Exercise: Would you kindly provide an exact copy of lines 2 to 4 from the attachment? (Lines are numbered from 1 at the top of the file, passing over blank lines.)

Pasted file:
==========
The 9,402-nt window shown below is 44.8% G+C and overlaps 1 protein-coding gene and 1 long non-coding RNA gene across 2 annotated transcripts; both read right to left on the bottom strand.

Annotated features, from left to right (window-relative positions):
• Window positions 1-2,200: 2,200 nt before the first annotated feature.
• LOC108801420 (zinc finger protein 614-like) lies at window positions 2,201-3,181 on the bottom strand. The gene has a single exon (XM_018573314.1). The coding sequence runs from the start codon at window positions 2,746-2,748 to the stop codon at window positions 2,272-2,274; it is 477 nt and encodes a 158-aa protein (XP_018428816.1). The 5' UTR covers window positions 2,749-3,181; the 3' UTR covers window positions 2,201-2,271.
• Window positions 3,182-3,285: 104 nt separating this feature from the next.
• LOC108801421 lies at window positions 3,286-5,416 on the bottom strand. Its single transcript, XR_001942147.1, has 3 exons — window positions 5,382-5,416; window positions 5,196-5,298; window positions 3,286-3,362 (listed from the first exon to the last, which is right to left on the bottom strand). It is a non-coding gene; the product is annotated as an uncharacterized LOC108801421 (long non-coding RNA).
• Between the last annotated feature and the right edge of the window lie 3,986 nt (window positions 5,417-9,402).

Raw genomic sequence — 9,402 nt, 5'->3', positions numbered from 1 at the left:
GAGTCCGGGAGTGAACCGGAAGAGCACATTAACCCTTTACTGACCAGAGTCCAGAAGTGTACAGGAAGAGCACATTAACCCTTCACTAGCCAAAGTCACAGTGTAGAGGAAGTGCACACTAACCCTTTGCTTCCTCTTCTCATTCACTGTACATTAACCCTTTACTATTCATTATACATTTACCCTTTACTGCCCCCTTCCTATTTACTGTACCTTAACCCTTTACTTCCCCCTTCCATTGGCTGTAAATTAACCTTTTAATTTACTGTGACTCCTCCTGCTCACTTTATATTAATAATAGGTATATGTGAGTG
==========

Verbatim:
Annotated features, from left to right (window-relative positions):
• Window positions 1-2,200: 2,200 nt before the first annotated feature.
• LOC108801420 (zinc finger protein 614-like) lies at window positions 2,201-3,181 on the bottom strand. The gene has a single exon (XM_018573314.1). The coding sequence runs from the start codon at window positions 2,746-2,748 to the stop codon at window positions 2,272-2,274; it is 477 nt and encodes a 158-aa protein (XP_018428816.1). The 5' UTR covers window positions 2,749-3,181; the 3' UTR covers window positions 2,201-2,271.